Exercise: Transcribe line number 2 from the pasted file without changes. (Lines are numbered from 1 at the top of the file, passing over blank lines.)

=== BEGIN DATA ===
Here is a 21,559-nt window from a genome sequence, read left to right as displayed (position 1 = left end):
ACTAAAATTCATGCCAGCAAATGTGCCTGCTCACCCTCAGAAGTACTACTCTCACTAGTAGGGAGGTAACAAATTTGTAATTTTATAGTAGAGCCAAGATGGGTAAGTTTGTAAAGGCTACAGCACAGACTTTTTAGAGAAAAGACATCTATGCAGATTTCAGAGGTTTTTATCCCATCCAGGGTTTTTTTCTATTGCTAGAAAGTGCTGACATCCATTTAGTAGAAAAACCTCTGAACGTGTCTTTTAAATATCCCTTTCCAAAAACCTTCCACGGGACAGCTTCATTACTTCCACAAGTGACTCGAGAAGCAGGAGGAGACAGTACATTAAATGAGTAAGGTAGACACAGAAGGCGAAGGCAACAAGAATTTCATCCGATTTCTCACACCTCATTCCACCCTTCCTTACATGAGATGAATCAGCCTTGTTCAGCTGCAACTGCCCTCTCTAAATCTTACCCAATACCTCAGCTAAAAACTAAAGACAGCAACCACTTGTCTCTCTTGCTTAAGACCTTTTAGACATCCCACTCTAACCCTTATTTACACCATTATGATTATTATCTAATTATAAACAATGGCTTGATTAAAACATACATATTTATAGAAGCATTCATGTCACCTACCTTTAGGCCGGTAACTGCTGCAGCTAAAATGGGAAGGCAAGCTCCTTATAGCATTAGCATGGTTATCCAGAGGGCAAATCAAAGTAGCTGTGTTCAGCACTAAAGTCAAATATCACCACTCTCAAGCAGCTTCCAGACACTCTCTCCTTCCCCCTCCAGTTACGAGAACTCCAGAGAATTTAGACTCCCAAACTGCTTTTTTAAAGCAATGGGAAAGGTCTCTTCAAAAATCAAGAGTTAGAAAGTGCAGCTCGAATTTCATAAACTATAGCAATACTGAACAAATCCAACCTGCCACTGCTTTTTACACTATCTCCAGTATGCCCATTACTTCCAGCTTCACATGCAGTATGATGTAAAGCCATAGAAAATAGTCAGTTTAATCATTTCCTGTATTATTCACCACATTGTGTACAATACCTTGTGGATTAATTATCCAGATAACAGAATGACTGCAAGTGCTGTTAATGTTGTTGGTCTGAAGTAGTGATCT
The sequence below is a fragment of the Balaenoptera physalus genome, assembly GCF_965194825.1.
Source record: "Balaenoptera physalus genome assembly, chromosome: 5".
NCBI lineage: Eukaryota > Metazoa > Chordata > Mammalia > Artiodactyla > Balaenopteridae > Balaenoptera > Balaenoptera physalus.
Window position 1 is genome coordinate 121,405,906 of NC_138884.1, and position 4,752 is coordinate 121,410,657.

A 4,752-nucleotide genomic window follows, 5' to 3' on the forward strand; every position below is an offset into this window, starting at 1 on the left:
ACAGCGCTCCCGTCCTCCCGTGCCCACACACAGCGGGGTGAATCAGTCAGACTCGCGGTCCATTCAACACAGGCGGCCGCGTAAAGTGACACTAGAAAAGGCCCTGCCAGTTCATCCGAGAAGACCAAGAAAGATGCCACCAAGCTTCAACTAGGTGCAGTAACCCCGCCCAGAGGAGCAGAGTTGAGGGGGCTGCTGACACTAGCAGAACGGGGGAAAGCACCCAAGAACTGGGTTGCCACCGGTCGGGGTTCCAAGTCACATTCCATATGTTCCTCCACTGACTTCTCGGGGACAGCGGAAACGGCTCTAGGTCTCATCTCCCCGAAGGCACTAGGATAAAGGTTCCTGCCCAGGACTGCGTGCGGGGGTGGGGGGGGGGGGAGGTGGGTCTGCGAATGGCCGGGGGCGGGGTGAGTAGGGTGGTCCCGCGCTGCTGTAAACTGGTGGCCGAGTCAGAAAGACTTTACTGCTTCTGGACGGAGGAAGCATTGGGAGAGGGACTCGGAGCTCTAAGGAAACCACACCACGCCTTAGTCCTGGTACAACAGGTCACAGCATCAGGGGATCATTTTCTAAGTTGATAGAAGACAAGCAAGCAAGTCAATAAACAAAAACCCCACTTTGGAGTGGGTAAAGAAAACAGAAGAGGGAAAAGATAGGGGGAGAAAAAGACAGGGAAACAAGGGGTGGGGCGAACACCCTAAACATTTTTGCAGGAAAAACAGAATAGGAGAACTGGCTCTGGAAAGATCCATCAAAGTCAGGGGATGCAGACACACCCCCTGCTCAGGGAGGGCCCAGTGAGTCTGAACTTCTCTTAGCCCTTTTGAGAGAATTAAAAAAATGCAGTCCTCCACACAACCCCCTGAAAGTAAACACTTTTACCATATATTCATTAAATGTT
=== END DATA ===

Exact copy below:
ACTAAAATTCATGCCAGCAAATGTGCCTGCTCACCCTCAGAAGTACTACTCTCACTAGTAGGGAGGTAACAAATTTGTAATTTTATAGTAGAGCCAAGATGGGTAAGTTTGTAAAGGCTACAGCACAGACTTTTTAGAGAAAAGACATCTATGCAGATTTCAGAGGTTTTTATCCCATCCAGGGTTTTTTTCTATTGCTAGAAAGTGCTGACATCCATTTAGTAGAAAAACCTCTGAACGTGTCTTTTAAATATCCCTTTCCAAAAACCTTCCACGGGACAGCTTCATTACTTCCACAAGTGACTCGAGAAGCAGGAGGAGACAGTACATTAAATGAGTAAGGTAGACACAGAAGGCGAAGGCAACAAGAATTTCATCCGATTTCTCACACCTCATTCCACCCTTCCTTACATGAGATGAATCAGCCTTGTTCAGCTGCAACTGCCCTCTCTAAATCTTACCCAATACCTCAGCTAAAAACTAAAGACAGCAACCACTTGTCTCTCTTGCTTAAGACCTTTTAGACATCCCACTCTAACCCTTATTTACACCATTATGATTATTATCTAATTATAAACAATGGCTTGATTAAAACATACATATTTATAGAAGCATTCATGTCACCTACCTTTAGGCCGGTAACTGCTGCAGCTAAAATGGGAAGGCAAGCTCCTTATAGCATTAGCATGGTTATCCAGAGGGCAAATCAAAGTAGCTGTGTTCAGCACTAAAGTCAAATATCACCACTCTCAAGCAGCTTCCAGACACTCTCTCCTTCCCCCTCCAGTTACGAGAACTCCAGAGAATTTAGACTCCCAAACTGCTTTTTTAAAGCAATGGGAAAGGTCTCTTCAAAAATCAAGAGTTAGAAAGTGCAGCTCGAATTTCATAAACTATAGCAATACTGAACAAATCCAACCTGCCACTGCTTTTTACACTATCTCCAGTATGCCCATTACTTCCAGCTTCACATGCAGTATGATGTAAAGCCATAGAAAATAGTCAGTTTAATCATTTCCTGTATTATTCACCACATTGTGTACAATACCTTGTGGATTAATTATCCAGATAACAGAATGACTGCAAGTGCTGTTAATGTTGTTGGTCTGAAGTAGTGATCT